England v France - Keys to the game

football08 December 2022 20:58| © AFP
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Kylian Mbappe © Gallo Images

Defending champions France take on England on Saturday in their World Cup quarterfinal. Here are the key battles and tactical challenges:

Can England stop Mbappe?

Kylian Mbappe is top scorer in the tournament with five goals and is the top out-and-out forward in the world. So, if England don’t find a way to limit his impact, they are going to struggle to win.

The focus has been on whether right-back Kyle Walker can contain the Frenchman and he has matured into an outstanding defender, combining excellent reading of the game with his natural speed.

But France coach Didier Deschamps has given Mbappe a licence to roam and he often takes full advantage of that liberty.

So even if Walker is effective, Mbappe is likely to switch to the opposite side against Luke Shaw. How will Shaw, with less pace than Walker, cope? Mbappe may also drift into central positions, closer to Olivier Giroud, giving John Stones and Harry Maguire a double problem. England won't want to leave Maguire in particular, vulnerable to Mbappe's speed.


If there is a French weakness that England could exploit then it is in the wide areas, where full-backs Jules Kounde and Theo Hernandez face a real test against Southgate's range of wide options.

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Kounde's preferred position is at centre-back while Hernandez's qualities are best seen in the attacking side of his game and there are question marks over the expertise of the pair in the traditional defensive arts of the full-back.

England used Phil Foden on the left and Bukayo Saka down the right in the last-16 win against Senegal and they also have wingers Marcus Rashford and Jack Grealish ready to enter from the bench. Southgate appears to like the option of Saka using his pace and running to tire out a defender before bringing on Rashford to take advantage in the latter stages of a game.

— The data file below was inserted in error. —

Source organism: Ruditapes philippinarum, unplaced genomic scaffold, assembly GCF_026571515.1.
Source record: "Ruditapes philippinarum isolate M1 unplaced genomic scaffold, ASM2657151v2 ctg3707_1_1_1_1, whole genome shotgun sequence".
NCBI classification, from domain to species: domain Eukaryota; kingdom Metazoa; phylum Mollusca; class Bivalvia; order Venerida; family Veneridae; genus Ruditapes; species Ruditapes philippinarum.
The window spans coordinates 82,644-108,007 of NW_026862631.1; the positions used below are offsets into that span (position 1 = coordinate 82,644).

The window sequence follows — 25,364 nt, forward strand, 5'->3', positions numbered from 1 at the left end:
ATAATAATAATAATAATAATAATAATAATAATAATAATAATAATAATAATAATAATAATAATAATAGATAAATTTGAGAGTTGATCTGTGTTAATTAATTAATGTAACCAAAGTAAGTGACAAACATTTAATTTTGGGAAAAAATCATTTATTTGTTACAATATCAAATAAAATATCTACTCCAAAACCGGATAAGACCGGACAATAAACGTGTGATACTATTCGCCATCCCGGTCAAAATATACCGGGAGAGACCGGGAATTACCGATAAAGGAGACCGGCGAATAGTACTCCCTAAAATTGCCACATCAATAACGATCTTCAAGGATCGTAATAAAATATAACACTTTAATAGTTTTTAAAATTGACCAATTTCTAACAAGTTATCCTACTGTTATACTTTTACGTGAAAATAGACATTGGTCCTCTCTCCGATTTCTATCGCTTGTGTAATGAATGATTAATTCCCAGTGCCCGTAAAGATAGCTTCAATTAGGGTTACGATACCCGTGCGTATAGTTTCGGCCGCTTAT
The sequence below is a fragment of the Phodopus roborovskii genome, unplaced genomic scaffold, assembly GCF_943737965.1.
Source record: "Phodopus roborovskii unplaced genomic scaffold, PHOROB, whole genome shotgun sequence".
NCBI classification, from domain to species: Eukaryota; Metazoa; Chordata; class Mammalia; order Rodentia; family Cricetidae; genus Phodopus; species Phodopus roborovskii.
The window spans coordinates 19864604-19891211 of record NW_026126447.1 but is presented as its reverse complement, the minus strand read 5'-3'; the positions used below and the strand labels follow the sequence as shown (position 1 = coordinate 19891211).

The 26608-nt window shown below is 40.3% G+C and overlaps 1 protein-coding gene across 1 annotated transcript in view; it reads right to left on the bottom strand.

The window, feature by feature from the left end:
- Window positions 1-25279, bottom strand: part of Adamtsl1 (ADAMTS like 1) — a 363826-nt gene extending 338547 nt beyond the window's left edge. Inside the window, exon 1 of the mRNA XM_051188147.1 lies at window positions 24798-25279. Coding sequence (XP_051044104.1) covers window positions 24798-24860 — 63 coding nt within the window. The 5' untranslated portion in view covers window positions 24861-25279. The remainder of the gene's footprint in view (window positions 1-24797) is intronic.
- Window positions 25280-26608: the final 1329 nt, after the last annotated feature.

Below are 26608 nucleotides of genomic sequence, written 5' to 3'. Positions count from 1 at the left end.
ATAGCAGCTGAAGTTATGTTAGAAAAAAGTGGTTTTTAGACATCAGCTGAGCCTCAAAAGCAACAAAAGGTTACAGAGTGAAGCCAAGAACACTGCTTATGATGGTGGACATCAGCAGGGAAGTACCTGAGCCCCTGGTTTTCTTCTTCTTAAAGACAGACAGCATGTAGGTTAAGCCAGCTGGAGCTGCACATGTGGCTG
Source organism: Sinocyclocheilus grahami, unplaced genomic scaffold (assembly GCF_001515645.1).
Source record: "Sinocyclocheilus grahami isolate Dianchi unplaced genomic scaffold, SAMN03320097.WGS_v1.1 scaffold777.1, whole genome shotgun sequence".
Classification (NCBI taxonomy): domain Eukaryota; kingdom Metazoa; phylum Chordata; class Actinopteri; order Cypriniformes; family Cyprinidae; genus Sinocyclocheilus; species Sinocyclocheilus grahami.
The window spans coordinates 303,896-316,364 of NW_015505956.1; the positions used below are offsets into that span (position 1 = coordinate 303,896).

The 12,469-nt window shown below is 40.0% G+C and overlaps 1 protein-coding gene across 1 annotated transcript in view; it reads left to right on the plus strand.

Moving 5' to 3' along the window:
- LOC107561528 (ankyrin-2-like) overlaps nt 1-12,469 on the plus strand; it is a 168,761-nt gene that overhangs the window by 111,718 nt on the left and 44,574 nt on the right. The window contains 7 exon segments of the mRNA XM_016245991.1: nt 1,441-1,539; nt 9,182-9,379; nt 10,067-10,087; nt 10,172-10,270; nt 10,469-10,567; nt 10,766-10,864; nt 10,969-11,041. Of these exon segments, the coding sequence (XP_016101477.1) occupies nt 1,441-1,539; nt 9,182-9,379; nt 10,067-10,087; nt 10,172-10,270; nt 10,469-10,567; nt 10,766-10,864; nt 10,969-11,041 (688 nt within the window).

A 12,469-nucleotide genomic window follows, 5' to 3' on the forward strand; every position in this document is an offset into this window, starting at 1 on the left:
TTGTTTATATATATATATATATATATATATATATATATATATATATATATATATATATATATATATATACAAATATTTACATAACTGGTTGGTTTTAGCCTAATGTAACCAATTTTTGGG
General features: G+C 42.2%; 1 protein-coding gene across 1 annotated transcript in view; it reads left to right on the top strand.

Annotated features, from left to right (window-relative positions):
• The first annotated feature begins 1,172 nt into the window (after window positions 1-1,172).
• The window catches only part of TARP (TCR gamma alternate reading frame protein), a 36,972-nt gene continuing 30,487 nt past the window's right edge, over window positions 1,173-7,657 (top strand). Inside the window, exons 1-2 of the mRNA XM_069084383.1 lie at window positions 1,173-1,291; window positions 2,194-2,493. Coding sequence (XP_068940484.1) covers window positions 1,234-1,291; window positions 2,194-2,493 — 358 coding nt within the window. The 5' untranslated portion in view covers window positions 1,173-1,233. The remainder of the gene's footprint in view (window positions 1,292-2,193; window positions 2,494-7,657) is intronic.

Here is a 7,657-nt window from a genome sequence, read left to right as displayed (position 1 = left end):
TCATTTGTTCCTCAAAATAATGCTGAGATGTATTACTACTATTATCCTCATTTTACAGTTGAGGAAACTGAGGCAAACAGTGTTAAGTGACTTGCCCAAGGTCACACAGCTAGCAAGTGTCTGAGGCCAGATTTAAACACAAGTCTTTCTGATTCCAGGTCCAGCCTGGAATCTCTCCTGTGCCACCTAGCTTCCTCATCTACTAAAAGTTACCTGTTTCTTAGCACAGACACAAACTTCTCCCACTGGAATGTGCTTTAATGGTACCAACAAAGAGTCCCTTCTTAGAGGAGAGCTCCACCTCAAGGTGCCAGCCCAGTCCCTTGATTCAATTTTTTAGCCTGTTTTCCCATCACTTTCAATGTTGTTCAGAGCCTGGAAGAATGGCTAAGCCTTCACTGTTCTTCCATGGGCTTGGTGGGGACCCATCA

The more open the game is and the higher the tempo, the more likely it is that England will be able to get the most out of their wide players and create opportunities for the prolific Harry Kane. Slowing England down and crowding the inside channels could be France's best way of making sure goalkeeper Hugo Lloris has a quiet day.


Antoine Griezmann has successfully evolved from a wide-attacker or support striker into a deeper role as the main creative midfielder for France and he has the ability to dictate play and provide killer passes.

Up against him, England use Declan Rice as their defensive midfield 'shield' but he missed England's training session on Wednesday due to an unspecified illness.

Against Senegal, Southgate set up his midfield with Rice behind Jordan Henderson and Jude Bellingham with the latter so impactful in an advanced role. The question is whether Bellingham is again given such freedom or if he is forced into a more defensive role?

France lost their World Cup-winning midfield pair of Paul Pogba and N’Golo Kante to injury before the tournament but the fears that would fatally weaken them in the central areas have not materialised. Adrien Rabiot has had an excellent tournament ably supported by Aurelien Tchouameni and with the addition of Griezmann there is a nice balance to the midfield.


One area where England appear to have a clear advantage is in the options from the bench. Rashford and Grealish coming into play for the final 20 minutes gives Southgate the option of totally refreshing his attack without sacrificing quality.

At the back, if one of the full-backs struggles against Mbappe or Dembele then Kieran Trippier is an experienced alternative. If England are lacking creativity in their midfield then Mason Mount or James Maddison can be introduced in the No 10 role.

France have players who can certainly be capable substitutes in case of injury but few game-changers. With five subs available, England's advantage could really count if the game remains tight in the latter stages or goes to extra-time.

But the role of the bench will count for little if England aren't able to constrain Mbappe and the potent French attack.